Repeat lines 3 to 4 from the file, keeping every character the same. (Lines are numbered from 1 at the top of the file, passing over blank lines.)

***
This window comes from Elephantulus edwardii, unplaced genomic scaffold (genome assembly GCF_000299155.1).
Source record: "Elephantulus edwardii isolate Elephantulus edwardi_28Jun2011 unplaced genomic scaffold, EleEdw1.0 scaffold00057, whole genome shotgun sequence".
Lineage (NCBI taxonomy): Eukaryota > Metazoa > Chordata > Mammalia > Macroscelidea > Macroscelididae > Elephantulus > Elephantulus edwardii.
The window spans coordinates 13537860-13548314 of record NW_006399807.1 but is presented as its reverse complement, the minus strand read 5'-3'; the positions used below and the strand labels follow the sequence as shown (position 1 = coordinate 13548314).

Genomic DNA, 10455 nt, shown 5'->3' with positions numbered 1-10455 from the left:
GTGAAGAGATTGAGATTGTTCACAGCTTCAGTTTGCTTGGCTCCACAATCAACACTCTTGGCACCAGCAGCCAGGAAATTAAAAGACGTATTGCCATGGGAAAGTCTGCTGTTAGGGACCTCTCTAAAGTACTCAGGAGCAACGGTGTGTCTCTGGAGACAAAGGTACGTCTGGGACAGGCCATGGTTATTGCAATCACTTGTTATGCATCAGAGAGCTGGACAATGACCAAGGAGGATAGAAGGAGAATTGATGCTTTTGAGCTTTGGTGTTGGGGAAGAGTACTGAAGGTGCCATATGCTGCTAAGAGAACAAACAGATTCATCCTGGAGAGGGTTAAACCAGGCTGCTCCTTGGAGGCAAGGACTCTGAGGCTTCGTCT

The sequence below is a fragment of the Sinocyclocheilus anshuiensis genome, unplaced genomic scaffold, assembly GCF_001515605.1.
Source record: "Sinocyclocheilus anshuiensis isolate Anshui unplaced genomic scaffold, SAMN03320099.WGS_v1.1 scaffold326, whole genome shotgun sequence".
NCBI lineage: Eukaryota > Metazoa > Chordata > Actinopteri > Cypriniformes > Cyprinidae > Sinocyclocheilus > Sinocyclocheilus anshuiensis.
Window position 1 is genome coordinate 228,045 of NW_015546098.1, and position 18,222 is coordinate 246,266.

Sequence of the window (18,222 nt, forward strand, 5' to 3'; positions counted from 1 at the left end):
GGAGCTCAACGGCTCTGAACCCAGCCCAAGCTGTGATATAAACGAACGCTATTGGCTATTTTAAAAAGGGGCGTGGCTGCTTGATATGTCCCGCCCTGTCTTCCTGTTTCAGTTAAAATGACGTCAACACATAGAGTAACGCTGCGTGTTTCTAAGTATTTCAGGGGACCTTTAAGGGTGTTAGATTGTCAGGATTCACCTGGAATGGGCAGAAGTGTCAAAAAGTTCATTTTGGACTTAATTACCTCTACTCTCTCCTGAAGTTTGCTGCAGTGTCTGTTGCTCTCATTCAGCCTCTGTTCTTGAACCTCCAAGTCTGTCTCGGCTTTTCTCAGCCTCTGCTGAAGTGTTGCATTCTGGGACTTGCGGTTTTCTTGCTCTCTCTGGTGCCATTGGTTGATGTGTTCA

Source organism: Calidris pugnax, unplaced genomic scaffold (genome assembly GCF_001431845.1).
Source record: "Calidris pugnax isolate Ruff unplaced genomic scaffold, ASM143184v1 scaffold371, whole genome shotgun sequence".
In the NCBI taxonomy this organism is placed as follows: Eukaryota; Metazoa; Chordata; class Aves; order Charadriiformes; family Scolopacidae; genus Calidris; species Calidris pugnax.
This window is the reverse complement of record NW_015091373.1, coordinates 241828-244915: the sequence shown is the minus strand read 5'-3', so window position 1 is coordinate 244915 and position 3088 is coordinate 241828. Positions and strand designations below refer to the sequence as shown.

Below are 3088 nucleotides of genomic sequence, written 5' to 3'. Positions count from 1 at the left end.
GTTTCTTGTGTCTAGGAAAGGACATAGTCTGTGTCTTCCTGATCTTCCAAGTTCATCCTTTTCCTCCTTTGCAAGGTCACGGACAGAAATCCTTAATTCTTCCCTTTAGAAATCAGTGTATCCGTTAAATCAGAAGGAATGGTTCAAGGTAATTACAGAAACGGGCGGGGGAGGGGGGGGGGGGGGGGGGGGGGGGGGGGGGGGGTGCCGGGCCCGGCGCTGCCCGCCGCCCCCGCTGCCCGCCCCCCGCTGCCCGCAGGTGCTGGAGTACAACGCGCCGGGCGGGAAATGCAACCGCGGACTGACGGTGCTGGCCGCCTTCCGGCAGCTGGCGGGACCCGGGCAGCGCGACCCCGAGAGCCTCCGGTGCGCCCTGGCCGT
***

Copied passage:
Lineage (NCBI taxonomy): Eukaryota > Metazoa > Chordata > Mammalia > Macroscelidea > Macroscelididae > Elephantulus > Elephantulus edwardii.
The window spans coordinates 13537860-13548314 of record NW_006399807.1 but is presented as its reverse complement, the minus strand read 5'-3'; the positions used below and the strand labels follow the sequence as shown (position 1 = coordinate 13548314).